Giovanni: You don’t avoid them, you accept them and learn from them. My best teacher has been the sea. When you go alone around the world twice, you make so many mistakes you end up winning simply because you make less mistakes than others. Being alone with yourself you spend your time thinking: I am such a fool! Look at the stupid mistake I just made! You even say it loud. Often the problems are something you haven’t experienced before and you don’t have a solution for. You need to use creativity. If it is an extreme situation where you are risking your life, your brain starts working very well! Provided you remain mentally positive, of course. Mental attitude is very important – if you are negative, you stop reacting to things and you won’t survive. When you are alone you can’t ask for help to anybody, so weaknesses totally disappear. You can’t afford to think you can’t make it. Remaining humble is good, but you have to stay positive too. It’s life over death. You just can’t afford weakness.
Beatrice: you sail both alone and in a team. Do you feel weaker when alone?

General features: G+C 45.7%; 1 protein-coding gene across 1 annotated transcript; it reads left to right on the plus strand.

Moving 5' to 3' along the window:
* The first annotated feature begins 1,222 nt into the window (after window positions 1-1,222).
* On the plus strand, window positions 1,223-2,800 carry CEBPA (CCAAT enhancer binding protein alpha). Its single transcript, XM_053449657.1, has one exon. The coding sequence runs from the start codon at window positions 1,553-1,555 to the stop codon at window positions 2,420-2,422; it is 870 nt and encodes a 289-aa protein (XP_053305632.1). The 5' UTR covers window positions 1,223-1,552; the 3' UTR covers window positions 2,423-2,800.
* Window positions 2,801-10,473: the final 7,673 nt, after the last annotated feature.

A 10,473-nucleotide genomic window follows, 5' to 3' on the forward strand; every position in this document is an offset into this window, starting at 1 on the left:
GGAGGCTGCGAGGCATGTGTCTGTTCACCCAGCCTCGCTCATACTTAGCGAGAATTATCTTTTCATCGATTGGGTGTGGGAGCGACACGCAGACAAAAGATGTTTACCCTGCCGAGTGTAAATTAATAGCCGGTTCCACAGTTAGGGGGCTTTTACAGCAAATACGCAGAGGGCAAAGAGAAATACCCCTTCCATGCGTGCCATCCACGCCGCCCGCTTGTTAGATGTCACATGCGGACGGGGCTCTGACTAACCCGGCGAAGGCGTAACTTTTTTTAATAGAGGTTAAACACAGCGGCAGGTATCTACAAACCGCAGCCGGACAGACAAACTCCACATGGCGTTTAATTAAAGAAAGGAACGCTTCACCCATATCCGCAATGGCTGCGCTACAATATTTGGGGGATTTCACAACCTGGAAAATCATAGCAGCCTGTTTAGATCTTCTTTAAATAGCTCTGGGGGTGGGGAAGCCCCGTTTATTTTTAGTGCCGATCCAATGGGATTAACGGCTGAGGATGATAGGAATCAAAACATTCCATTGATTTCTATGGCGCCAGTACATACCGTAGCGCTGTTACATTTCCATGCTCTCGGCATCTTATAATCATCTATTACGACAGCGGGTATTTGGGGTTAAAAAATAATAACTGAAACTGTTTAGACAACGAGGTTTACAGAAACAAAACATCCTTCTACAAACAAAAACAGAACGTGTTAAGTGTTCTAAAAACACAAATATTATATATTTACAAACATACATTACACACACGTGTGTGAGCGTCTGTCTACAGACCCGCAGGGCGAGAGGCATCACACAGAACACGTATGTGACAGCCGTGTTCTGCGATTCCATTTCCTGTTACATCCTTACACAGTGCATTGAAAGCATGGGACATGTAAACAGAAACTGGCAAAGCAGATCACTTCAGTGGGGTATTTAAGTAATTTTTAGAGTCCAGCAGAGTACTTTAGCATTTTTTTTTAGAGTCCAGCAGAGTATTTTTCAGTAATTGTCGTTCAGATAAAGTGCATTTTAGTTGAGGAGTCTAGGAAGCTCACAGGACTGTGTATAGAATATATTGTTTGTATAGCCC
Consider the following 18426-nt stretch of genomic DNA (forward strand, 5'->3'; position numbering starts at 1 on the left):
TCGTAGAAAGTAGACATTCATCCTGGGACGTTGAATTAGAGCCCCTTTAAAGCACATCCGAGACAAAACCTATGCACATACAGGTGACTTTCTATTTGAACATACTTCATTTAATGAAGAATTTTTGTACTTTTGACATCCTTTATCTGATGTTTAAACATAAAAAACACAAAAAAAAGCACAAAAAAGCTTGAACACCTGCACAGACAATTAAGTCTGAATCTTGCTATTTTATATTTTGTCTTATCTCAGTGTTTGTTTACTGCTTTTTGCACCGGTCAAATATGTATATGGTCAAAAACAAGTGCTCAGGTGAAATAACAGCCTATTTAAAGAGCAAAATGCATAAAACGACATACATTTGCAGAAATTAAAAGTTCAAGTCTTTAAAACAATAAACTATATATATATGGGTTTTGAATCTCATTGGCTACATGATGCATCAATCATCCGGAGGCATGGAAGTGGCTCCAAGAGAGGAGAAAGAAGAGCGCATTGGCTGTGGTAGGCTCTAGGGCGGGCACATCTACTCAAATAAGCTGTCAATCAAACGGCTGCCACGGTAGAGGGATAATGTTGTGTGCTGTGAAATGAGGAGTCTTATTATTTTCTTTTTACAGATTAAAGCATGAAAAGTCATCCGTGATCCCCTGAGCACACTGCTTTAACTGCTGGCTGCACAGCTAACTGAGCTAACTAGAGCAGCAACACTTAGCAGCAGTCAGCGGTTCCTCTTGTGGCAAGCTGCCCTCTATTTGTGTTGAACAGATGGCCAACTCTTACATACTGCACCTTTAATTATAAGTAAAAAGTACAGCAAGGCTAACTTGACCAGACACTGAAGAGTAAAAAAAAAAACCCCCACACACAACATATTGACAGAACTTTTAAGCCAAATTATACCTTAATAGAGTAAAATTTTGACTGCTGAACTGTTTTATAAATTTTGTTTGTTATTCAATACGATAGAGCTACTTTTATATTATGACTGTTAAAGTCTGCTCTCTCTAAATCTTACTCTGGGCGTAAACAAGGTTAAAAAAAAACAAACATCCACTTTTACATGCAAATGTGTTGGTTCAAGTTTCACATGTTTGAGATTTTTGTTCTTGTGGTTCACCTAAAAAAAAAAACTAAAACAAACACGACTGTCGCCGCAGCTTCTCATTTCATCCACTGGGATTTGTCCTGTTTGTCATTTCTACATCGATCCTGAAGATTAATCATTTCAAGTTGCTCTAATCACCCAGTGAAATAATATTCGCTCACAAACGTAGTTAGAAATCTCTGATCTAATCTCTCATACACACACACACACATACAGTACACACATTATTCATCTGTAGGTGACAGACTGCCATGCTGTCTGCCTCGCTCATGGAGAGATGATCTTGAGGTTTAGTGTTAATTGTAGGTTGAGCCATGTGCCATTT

Giovanni: no. The style of navigation is different, the boats are different, the experiences are different, but I love them both. When you are alone you develop a relationship with the boat, you “feel” the boat constantly. With a team you don’t have that.
The first thing to be able to race alone is loving what you are doing. You are on a beautiful boat and you are doing something great. If your goal is winning, you will probably fail. Winning takes more than that. Being alone you can’t compare yourself to anybody, assess well or discuss anything, so you’ll make huge mistakes. If you are tired on top of that, you will make too many of them. You need to have a good balance with your inner self and your energy, almost zen-like: pacing yourself well, being strong without exaggerating, being alert but resting enough. Only then you reach the condition to make less mistakes, and therefore you have the chance to win.
Beatrice: on a boat you live on very little. Does that make you critical against consumerism?
Giovanni: Society imposes us needs we don’t have. We are slaves of needs we don’t have and which have been created to support the economy. I always thought that the least you are a slave of all this, the happier you are. Ok, from my position it’s easy to preach; I am a privileged man. But on a boat you learn that with 10 kg of brown rice and 40 onions you can go around the world, you don’t need absolutely anything else and you are happy. You need no alcohol or cigarettes or anything else on top of that, you are in peace with yourself and enjoy life to the full. It is a great perspective to look at things, and I believe it’s the real one.
Beatrice: maybe for you, but not for everybody.